Twin-to-twin transfusion syndrome (TTTS): one mum's story

Tricky start ... Kasey-Rae Chambers with her twin daughters Hallie (left), and Harlow.
Tricky start ... Kasey-Rae Chambers with her twin daughters Hallie (left), and Harlow. Photo: Brett Wortman

The day Kasey-Rae Chambers found out she was having twins, she was ecstatic.

A healthy 22-year-old, her pregnancy went like clockwork until her routine 16-week scan in March last year.

"We went in there all happy and excited," Kasey-Rae, of Little Mountain, said. "It was my partner Aiden's birthday and we were going to find out the sex of our babies.

"But they said they couldn't tell us at that time as we had 'something else' going on."

The sonographer told the couple that Kasey-Rae's babies seemed to have twin-to-twin transfusion syndrome (TTTS).

TTTS is a disease of the placenta that affects 15-20 per cent of identical twins. In simple terms, the twins are conjoined at the placenta, which contains abnormal blood vessels that pass to the twins. It can mean that one baby - the recipient twin - gets an overload of the nutrients, leaving the other - the donor twin - without the vital nutrients it needs to survive.

Without intervention, the condition is fatal to twins diagnosed before 22 weeks gestation.

Kasey-Rae's pregnancy was at stage three: a small amount of amniotic fluid was around one twin, later named Hallelujah ('Hallie'), and a larger amount around the other twin, Harlow.

"I just broke down," she said.


"I was a complete and utter mess."

At stage three, an abnormal blood flow occurs in the umbilical cords of the twins. If possible, fetalscopic laser surgery - where the vessels that connect the twins are severed - is usually carried out.

After the ultrasound, the couple had to wait out an agonising weekend before their specialist appointment at the Royal Brisbane Hospital. The laser surgery took place two days later.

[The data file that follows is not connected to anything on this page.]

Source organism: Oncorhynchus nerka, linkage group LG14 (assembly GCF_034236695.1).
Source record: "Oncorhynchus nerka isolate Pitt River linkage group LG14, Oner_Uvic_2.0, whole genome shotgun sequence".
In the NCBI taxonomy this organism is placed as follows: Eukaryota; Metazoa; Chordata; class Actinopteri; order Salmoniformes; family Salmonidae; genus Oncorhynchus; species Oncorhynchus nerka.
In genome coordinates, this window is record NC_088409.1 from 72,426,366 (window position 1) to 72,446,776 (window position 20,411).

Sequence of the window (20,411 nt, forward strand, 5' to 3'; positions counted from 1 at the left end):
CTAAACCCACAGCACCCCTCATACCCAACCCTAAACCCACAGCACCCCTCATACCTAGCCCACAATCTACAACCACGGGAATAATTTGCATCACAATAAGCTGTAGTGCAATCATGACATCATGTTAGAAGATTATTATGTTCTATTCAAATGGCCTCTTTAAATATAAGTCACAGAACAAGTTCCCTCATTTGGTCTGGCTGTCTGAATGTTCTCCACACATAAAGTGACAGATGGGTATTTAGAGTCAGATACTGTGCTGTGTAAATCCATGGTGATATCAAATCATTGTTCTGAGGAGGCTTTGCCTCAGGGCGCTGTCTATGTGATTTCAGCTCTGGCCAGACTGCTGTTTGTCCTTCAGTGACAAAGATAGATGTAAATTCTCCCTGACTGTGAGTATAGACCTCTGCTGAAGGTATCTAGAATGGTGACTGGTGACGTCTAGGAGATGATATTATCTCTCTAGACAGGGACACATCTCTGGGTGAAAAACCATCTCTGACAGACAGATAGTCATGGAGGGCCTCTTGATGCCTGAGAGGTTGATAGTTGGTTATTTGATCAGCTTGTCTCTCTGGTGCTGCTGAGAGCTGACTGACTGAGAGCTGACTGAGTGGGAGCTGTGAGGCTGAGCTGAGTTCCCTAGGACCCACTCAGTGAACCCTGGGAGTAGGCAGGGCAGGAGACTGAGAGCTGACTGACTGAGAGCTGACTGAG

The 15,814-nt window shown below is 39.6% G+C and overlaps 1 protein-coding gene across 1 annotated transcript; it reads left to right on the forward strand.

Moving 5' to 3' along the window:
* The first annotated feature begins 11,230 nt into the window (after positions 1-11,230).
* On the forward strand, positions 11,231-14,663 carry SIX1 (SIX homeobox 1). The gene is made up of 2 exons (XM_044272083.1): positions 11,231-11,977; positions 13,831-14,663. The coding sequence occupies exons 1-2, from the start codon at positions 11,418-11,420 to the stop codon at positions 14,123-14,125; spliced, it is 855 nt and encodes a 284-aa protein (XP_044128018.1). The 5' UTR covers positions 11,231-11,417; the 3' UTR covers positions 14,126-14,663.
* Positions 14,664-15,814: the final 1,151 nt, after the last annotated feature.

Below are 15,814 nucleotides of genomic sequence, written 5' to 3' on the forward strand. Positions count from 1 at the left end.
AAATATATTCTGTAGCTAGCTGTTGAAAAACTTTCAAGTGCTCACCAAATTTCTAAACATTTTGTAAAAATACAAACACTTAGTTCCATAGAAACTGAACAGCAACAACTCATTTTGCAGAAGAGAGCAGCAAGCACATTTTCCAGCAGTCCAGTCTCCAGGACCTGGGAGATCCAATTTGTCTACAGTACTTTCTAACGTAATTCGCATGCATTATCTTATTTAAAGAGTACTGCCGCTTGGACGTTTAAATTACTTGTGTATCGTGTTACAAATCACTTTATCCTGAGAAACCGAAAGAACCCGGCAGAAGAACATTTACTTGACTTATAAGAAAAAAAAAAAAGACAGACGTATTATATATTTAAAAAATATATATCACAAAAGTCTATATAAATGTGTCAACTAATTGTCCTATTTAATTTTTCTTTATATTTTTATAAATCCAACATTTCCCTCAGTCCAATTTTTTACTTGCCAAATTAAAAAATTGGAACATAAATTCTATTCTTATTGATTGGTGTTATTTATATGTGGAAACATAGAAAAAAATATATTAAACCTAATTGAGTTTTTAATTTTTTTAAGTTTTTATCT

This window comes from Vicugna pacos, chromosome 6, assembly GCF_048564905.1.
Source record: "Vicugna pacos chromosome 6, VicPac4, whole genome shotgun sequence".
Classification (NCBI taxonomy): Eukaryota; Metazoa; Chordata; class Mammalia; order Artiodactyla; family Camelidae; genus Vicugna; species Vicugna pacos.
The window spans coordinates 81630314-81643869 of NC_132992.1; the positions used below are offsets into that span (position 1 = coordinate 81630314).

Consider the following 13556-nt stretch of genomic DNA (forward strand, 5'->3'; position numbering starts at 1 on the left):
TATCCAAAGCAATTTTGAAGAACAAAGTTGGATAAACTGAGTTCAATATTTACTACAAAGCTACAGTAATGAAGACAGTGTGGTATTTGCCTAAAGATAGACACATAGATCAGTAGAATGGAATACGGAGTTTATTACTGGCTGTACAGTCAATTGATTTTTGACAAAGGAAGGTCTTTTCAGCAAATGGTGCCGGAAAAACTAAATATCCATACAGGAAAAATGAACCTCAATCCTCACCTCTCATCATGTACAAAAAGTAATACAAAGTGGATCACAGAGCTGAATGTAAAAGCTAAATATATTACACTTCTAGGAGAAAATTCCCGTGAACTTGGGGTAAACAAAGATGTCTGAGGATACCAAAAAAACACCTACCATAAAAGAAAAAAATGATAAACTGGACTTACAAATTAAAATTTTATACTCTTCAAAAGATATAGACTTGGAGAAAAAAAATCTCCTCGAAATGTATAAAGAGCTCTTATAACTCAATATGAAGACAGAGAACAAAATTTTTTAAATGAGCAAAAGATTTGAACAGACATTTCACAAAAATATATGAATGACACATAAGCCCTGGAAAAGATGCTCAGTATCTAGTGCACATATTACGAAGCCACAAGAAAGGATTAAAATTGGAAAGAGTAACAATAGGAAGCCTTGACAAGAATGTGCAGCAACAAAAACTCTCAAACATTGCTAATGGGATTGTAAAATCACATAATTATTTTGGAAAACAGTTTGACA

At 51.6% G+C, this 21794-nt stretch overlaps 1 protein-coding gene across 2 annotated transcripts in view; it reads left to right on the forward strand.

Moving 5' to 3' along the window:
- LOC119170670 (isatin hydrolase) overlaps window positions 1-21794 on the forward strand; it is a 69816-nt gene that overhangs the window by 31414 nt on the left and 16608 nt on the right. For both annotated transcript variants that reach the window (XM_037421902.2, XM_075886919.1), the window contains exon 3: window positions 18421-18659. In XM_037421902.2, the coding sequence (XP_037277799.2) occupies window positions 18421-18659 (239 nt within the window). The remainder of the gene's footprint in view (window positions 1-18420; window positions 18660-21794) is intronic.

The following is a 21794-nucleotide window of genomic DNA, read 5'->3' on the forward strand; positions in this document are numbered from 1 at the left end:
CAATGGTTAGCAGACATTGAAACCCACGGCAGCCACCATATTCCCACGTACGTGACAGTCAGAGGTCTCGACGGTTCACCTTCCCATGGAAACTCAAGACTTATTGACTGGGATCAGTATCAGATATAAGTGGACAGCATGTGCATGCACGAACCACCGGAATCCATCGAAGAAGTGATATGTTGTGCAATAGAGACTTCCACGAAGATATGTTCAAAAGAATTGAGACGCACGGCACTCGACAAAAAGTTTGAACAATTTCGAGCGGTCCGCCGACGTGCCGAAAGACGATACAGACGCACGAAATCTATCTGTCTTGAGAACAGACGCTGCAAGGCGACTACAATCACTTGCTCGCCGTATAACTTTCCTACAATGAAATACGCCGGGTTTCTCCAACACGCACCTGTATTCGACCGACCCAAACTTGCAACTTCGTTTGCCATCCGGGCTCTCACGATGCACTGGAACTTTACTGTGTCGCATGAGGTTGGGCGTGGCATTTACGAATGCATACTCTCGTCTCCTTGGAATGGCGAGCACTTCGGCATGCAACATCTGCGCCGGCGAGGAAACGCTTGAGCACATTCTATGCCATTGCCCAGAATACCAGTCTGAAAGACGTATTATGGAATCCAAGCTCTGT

"I was awake for the procedure," Kasey-Rae said.

"It was surreal ... because at 16 weeks, they were only 120 grams, but they were fully-formed babies - fingers, toes, ears, everything.

"My donor baby, Hallie, wasn't moving and looked like she was shrink-wrapped in her membrane, it was so tight around her.

"She was in a foetal position and like a stillborn baby. Harlow was swimming in her amniotic fluid."

The first 24 hours after the surgery is the most critical; should one or more babies die, the mother would have to deliver stillborns.

But luckily, both Kasey-Rae's twin girls survived.

Close monitoring followed, but that also had complications.

"I had experienced premature rupture of the membranes due to surgery," Kasey-Rae said.

"Also, one twin had become severely anemic and the other polycythemic (a high concentration of red blood cells in the blood).

"No intervention could be made to help my girls, and by 25 weeks, I had become 1.52cm dilated. With strict bed rest and close monitoring, I made it to 28 weeks."

When Hallie and Harlow were born at 28 weeks, they were the size of 24-week old premature babies. Hallie was very sick and needed several blood transfusions, while Harlow faced blood clotting and loss of limbs due to an excess of red blood cells. They were both in intensive care for two months, but were eventually able to come home three weeks before their actual due date.

Kasey-Rae said she never doubted her girls would live.

"In my perception, they were always fighters.

"Waiting for surgery, I sat there paging through a baby name book. Afterwards, my surgeon said he couldn't believe I did that.

"I told him, 'Either way, I was going to name them ... and I have faith in you, and in God'."

Kasey-Rae revealed that she herself was a twin but her sister had died at about 20 weeks gestation.

"(My mother) knew she was having twins but found out later in pregnancy that one had passed," she said.

"We don't know for sure if it was TTTS as more research has only come to light about it in the past 20 years."

Despite this, TTTS is not considered hereditary, genetic or caused by anything the parents did or did not do. It can happen to anyone at any point of an identical twin pregnancy.

Today, Hallie and Harlow are robust little girls just shy of nine months, and they are completely healthy and complication-free.

Celebrating their first birthday in June will no doubt be a proud day for their mother, whose determination and belief in her daughters is nothing short of awe-inspiring.

- Sunshine Coast Daily